From there, you can more easily renew and upsell, increasing the customer’s lifetime value.
4 steps to improve your team’s active listening skills
Now that we’ve laid out the benefits from active listening in sales, let’s dive into how to improve this critical skill among your team. As mentioned above, this isn’t a skill most reps can learn overnight. Consistent, specific coaching motions are key to bringing reps along and closing this skill gap.
1. Make active listening a sales motion
Because active listening isn’t an intuitive skill for most reps, you can’t expect them to do it without prompting. That’s why it’s important to list it as a sales motion right alongside call openers, value props, and next steps.
This not only sets the upfront expectation for the rep, but it provides a regular reminder throughout the conversation. Of course, it’ll take time for reps to do this seamlessly and consistently. That’s why your managers need to actively coach this skills set.
Making active listening a sales motion may seem like overkill, but you only need to do it during that initial period where you’re hammering behavior change among your reps. As they start to do it more intuitively, you can dial back.
2. Track talk-backs in call recordings
One simple way for reps to listen actively is to talk back key bits of information to the buyer. This could be:
- The buyer’s state problem, in their own words
- The solutions they’ve tried in the past, and why they didn’t work
- The obstacles they face when choosing to adopt your solution
- The other stakeholders in the organization who need to give buy-in
When you use a call intelligence platform, you can easily track when these key talk-backs happen in the conversation. Then, you can score reps automatically based on how consistently they perform them. Doing this will reinforce the need for active listening in sales conversations.
3. Help reps prioritize followup questioning
Another key thing to track with your call intelligence software is followup questions. Prospects aren’t always forthcoming when it comes to their real problems and concerns. It takes a little bit of journalistic digging to get to the heart of the matter.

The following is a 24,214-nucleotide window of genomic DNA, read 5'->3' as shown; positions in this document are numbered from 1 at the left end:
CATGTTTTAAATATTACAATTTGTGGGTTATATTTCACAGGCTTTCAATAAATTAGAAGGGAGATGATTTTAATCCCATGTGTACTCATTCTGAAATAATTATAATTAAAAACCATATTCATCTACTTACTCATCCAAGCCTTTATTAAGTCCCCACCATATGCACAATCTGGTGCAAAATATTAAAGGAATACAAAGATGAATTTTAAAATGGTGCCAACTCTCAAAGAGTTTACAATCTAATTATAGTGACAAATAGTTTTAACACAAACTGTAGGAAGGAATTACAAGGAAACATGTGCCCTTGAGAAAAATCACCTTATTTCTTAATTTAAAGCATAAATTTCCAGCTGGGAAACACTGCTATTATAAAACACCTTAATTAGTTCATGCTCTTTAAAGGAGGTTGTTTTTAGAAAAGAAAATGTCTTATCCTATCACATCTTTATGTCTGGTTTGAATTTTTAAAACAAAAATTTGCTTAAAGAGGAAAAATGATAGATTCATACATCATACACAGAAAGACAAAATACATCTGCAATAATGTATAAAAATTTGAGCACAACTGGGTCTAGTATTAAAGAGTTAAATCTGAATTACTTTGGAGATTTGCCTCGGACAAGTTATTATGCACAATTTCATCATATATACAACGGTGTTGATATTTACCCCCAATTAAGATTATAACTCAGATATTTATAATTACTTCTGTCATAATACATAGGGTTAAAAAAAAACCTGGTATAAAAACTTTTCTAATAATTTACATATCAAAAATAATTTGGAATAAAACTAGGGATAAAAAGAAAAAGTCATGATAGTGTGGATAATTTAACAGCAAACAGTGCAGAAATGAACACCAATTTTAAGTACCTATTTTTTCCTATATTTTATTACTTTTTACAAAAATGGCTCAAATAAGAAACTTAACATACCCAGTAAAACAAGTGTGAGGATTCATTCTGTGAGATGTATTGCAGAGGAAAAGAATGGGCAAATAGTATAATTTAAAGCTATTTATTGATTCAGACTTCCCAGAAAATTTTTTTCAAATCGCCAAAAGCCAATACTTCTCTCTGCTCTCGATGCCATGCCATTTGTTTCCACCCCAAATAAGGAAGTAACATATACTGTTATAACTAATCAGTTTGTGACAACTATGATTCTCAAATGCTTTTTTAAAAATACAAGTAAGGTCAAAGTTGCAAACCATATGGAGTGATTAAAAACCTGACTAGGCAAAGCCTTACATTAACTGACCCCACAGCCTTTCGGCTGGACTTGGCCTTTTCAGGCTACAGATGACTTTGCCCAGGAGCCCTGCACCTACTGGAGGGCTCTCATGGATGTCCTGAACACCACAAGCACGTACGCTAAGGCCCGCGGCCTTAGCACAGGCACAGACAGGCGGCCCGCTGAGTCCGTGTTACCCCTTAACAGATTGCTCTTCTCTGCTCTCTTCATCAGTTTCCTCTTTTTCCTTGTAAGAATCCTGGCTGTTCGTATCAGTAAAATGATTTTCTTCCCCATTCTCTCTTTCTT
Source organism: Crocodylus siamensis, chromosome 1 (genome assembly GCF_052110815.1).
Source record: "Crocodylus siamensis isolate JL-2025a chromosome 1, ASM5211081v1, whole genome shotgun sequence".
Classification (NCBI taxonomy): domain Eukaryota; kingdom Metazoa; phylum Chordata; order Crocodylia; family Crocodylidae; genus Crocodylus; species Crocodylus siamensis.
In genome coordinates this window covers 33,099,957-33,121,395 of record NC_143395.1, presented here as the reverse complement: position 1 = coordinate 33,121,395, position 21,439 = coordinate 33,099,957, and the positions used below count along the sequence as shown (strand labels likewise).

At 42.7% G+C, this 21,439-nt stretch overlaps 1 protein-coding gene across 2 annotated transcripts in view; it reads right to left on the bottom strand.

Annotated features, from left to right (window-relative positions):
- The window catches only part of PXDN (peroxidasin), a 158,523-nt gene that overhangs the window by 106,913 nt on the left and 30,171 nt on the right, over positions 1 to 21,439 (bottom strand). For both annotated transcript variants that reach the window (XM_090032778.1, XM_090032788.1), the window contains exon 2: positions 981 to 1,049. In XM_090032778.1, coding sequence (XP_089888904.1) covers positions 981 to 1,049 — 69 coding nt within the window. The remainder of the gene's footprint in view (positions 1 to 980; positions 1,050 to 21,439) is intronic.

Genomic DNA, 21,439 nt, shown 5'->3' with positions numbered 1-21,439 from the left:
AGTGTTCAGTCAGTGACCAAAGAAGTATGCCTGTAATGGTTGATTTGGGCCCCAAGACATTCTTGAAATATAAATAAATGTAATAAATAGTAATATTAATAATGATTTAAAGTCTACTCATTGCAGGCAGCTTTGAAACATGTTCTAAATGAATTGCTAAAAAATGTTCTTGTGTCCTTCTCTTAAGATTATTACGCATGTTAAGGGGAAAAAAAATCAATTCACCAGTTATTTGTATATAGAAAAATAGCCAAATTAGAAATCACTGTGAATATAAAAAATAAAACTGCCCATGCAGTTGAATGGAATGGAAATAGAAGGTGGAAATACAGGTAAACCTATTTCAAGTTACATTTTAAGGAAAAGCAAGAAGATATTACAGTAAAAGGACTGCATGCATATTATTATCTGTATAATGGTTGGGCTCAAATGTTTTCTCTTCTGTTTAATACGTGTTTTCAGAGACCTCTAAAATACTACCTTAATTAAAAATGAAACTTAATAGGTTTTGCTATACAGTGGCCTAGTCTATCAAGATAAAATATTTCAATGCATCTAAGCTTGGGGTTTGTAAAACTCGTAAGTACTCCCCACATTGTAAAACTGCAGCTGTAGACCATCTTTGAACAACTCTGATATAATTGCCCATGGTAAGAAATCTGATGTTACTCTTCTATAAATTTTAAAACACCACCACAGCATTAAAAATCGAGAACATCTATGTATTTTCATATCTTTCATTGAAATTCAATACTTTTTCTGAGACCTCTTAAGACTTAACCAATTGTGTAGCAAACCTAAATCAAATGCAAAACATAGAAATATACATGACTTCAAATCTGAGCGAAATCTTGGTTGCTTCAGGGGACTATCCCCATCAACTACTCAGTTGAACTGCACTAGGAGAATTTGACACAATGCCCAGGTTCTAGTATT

Some follow up questions you can track include:
- Can you tell me more about that?
- Why does that matter to you/your business?
- Can you be more specific about that?
- How did that impact you?
- How did you feel about that?
Here’s the thing about these kinds of followup questions: you can’t ask them effectively if you aren’t actively listening in the conversation. If you try, you’ll just look like you weren’t paying attention.
By emphasizing the importance of followup questions, you’ll naturally drive active listening among your reps.
4. Coach physical posture
Research shows that body language and tone of voice make up 93% of how a message is communicated. From facial gestures to eye contact, tone of voice, physical cues and simple microexpressions your reps can pick up on what a prospect is telling them—without hearing a single word.
However, reps don’t just need to know how to read their prospects’ body language, but their own as well. Even something as simple as how a person sits can impact their tone of voice. So if you want your reps to project confidence, it’s important to coach their physical posture.
While you can’t track posture from call recordings, you can during your physical coaching sessions. It may seem like a simple fix, but it makes a big difference. That’s science talking.
Final thoughts on active listening in sales
Effective team and sales communication encompasses more than just being able to focus on the needs and wants of prospects to enhance your team’s skills and performance.
Incorporating active listening throughout your team is just one way to boost your team’s performance but instilling multiple faucets will ultimately be what gives your team the most proficiency.
Coaching intelligence software works hand in hand with your methods that enables you to identify issues, and monitor improvement— and enhance performance before they become big problems.
Click here to learn more about what coaching intelligence is, and how it can help you make your team better.